Why your office chair is bad for your health

Sedentary behaviour and your health

It might seem strange to hear the average working week in Australia has reduced by 2 hours per week however, that doesn’t mean people are working less, it purely represents a shift from productivity to outcome based performance measurements. Tied together with the development of new technologies and the introduction of flexible working options including working from home, it means workers days are stretched longer, they are available more of the time and are working more hours they don’t register. Ultimately this leads to more sedentary behaviour at work.

Interestingly, the first occupational study looking at health outcomes in those who were physical active at work versus those who weren’t was published way back in 1951. The Morris paper looked at the rates of coronary heart disease (CHD) in bus drivers compared to ticket conductors and it was no surprise to see bus drivers had a higher incident of CHD compared to ticket conductors. To confirm these findings Morris and Crawford then compared the risk of heart attacks between postmen and government clerks and found a similar result; government clerks more often suffered heart attacks than postmen.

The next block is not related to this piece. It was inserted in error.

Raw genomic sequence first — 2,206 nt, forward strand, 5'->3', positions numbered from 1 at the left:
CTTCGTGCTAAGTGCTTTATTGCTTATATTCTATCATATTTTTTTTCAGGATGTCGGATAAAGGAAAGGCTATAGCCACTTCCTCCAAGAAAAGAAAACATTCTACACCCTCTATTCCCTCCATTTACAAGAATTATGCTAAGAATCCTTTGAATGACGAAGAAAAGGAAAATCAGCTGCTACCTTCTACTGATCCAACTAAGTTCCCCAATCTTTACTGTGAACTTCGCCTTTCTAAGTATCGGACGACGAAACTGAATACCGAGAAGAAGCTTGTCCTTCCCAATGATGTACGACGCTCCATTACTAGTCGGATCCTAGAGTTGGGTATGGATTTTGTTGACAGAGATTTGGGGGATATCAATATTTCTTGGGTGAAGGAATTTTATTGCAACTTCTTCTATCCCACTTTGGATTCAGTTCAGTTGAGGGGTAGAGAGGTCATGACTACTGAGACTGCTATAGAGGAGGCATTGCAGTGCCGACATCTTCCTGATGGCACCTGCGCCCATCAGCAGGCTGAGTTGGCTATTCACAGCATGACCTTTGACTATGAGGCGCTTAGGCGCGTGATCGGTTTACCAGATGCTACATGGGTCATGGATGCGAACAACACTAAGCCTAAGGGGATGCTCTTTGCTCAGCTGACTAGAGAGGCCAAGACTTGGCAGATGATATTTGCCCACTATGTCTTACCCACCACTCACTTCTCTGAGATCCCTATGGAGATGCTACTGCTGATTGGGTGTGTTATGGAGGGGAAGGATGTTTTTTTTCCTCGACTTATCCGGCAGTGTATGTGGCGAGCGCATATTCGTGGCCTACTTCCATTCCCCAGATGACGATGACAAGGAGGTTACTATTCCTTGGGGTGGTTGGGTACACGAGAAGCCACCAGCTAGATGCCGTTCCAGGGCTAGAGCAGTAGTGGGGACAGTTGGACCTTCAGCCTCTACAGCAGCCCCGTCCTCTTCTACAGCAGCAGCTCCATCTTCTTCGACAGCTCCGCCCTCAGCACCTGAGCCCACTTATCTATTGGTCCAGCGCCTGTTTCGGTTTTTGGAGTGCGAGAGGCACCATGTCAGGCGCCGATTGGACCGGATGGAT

Fast-foward to 2019 where we now know that sedentary behaviour is associated with higher blood pressure, total cholesterol and poor cognition and academic performance. It is also strongly associated with all cause mortality, fatal and non-fatal cardiovascular disease, type 2 diabetes, metabolic syndrome along with being moderately associated with ovarian, colon and endometrial cancer.

Time to get moving!

As Morris showed in his studies, workers who were more active had lower incidents of cardiovascular disease (CVD) and this rings true today. In 2018 the Physical Activity Guidelines Advisory Committee Scientific Report highlighted the importance of physical activity which is linked to improved sleep, cognition, minimizing weight gain, reduced risks of depression, anxiety, dementia, colon, breast, bladder, endometrial, oesophagus, stomach, kidney and lung cancer as well as reduced risks of chronic preventable diseases like high blood pressure, type 2 diabetes and cardiovascular disease. There is also low grade evidence indicating sit to stand desk (ie. being more active) reduces low back pain in office workers.

Breaking up sedentary behaviour doesn’t need to be difficult, it might involve introducing a sit to stand desk to help modulate posture throughout the day, getting up from the desk and walking around the office at regular intervals, it could include exercising during the lunch break and for the extremely busy people think about replacing your car commute to work with a ride or run. Whatever it is you chose to break up your sedentary behaviour with, it is important that you are reaching the minimum guidelines for physical activity – 150 minutes of moderate to vigorous activity per week.